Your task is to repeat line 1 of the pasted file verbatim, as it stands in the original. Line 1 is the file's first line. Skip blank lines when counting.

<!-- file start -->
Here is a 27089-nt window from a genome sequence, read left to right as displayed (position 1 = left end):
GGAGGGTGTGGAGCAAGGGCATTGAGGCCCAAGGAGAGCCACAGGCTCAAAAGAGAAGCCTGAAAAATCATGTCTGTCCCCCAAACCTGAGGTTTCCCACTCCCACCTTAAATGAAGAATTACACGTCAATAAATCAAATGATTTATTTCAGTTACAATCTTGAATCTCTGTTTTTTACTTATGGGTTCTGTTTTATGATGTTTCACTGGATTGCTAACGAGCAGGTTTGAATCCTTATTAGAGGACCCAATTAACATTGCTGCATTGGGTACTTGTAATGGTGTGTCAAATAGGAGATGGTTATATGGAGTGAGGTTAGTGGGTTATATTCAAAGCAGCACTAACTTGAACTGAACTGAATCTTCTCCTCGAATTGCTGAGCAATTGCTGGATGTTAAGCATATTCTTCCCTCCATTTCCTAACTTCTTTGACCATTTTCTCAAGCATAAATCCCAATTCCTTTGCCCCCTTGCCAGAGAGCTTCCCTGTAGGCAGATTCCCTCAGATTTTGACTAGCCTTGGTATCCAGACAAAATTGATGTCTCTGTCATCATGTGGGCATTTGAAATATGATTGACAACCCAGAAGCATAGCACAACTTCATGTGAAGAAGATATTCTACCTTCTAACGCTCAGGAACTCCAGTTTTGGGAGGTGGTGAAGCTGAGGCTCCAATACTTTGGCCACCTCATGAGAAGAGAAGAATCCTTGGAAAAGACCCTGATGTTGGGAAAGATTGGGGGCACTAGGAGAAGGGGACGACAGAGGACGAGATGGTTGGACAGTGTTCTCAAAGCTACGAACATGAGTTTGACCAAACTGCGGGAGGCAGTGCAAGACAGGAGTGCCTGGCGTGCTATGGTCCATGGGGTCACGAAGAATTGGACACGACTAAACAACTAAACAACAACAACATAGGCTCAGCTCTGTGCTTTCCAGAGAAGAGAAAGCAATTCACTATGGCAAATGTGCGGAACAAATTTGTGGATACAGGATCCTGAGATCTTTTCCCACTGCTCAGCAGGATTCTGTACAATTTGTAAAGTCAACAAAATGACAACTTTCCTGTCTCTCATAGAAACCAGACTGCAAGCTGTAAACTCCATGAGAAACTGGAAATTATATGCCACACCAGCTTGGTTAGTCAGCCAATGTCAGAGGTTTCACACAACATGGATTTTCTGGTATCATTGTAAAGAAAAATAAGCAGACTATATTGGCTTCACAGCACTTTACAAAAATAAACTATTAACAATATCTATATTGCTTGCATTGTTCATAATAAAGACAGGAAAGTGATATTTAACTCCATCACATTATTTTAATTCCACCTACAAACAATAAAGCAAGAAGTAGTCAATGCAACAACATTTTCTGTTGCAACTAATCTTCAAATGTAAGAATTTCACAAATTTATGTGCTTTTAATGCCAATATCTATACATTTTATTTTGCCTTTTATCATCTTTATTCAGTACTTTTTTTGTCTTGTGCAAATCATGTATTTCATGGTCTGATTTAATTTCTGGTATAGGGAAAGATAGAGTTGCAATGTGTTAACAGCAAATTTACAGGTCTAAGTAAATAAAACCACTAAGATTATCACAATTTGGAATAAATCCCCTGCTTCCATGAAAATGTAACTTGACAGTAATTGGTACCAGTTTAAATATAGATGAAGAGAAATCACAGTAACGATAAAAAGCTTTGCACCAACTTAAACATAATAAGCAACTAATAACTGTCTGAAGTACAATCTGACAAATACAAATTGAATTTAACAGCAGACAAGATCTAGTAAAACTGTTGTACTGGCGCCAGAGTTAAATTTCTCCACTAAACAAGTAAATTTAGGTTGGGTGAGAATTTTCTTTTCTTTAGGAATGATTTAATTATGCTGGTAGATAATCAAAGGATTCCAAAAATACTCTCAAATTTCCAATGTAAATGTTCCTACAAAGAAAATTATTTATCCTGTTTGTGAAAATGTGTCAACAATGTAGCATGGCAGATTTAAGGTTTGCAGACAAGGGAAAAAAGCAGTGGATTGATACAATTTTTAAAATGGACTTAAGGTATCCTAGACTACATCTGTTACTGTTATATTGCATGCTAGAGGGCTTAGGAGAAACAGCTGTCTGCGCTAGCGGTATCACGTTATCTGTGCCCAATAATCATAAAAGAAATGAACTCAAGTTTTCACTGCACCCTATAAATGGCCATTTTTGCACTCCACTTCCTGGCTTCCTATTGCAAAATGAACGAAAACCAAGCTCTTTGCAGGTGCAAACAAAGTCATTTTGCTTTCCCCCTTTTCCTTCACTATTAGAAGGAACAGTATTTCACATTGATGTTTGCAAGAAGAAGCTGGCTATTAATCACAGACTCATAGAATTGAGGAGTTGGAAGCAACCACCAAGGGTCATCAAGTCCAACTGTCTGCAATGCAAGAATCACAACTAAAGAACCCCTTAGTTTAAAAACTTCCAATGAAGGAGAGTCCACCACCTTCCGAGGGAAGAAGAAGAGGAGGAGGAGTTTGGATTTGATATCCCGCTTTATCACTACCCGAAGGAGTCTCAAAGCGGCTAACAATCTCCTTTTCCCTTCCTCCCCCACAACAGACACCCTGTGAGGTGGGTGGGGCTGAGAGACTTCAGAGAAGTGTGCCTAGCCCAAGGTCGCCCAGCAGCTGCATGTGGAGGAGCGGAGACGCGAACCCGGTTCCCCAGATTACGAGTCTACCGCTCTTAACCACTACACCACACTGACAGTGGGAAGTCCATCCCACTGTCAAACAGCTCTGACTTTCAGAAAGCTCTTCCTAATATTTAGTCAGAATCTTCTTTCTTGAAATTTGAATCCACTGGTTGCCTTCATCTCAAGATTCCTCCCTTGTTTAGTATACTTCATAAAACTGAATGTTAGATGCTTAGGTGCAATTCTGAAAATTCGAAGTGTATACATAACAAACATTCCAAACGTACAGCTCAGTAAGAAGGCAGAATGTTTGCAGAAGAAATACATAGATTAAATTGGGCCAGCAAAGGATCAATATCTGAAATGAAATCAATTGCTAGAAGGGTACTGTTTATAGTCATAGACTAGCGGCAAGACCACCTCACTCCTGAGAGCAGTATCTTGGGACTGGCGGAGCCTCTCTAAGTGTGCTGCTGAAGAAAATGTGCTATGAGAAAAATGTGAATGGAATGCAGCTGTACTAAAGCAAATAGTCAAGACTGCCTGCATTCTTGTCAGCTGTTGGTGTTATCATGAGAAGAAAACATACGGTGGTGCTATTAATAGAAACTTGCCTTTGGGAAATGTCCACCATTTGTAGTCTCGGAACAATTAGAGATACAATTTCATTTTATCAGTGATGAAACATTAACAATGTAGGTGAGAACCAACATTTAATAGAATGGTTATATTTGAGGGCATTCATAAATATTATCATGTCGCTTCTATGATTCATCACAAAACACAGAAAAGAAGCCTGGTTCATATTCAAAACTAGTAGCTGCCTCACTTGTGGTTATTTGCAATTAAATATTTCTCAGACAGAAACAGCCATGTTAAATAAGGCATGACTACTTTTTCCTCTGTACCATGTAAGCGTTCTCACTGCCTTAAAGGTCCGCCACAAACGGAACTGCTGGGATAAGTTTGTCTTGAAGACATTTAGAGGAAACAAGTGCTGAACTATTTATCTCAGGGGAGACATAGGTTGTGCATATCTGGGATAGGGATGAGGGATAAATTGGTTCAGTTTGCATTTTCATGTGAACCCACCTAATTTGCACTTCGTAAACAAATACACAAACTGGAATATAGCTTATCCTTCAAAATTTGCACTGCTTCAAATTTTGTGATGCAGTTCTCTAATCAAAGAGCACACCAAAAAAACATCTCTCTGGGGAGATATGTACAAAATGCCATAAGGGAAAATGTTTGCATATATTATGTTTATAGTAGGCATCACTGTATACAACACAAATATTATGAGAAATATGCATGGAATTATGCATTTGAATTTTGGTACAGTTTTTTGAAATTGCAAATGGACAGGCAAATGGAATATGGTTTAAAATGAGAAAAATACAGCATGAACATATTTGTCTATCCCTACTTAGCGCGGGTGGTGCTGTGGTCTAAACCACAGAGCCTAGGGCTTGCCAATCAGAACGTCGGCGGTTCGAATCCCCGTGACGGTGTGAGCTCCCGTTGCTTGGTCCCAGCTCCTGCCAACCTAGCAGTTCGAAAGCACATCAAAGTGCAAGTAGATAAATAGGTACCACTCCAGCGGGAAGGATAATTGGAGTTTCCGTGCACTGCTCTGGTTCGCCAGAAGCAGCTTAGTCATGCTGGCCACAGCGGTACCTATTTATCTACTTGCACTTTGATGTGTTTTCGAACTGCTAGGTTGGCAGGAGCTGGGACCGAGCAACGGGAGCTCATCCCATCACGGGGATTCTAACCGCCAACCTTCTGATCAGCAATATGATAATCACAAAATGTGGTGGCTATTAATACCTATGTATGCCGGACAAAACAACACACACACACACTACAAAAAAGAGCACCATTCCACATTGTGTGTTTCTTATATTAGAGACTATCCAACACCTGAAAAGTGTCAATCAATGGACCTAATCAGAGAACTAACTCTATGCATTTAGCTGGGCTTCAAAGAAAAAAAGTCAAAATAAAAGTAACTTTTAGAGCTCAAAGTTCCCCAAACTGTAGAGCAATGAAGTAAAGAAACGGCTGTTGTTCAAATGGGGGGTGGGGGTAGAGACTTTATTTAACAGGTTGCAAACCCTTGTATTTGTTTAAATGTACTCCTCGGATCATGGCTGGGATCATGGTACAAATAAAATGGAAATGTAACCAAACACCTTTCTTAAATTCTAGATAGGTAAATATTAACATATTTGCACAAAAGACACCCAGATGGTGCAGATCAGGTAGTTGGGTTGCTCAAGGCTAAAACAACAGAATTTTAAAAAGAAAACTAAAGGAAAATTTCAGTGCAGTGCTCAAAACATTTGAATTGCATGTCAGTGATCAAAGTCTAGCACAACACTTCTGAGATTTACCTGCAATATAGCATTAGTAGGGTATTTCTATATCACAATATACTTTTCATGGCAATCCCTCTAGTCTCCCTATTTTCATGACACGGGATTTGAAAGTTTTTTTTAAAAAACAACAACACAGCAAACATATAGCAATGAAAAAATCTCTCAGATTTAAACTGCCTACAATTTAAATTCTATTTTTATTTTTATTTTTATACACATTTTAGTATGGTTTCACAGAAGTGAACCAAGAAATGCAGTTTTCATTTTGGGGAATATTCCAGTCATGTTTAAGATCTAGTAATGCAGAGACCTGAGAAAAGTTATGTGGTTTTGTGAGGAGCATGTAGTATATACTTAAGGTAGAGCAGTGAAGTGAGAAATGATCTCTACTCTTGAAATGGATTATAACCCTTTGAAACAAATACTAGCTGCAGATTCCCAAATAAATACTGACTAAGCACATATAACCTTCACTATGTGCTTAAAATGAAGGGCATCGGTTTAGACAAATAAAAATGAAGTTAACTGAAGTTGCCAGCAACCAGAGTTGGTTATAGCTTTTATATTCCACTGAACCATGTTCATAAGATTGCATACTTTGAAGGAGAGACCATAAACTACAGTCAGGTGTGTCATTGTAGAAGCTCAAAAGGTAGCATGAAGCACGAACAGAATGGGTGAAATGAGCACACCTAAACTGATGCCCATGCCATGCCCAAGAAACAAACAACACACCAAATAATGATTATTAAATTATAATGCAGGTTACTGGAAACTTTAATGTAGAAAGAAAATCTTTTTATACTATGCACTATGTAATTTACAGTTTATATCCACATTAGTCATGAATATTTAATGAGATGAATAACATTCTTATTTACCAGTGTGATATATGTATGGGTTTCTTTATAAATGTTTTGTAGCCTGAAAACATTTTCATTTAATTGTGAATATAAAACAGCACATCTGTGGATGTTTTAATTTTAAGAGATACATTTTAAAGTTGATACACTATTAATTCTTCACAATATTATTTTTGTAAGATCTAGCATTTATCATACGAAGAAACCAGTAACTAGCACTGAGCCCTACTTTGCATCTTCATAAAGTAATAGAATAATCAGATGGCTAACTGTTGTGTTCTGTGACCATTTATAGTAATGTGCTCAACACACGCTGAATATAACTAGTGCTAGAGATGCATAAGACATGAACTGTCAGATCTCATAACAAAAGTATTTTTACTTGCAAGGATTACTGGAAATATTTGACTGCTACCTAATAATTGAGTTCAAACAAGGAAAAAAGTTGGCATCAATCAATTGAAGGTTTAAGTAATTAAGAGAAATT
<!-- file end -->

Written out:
Here is a 27089-nt window from a genome sequence, read left to right as displayed (position 1 = left end):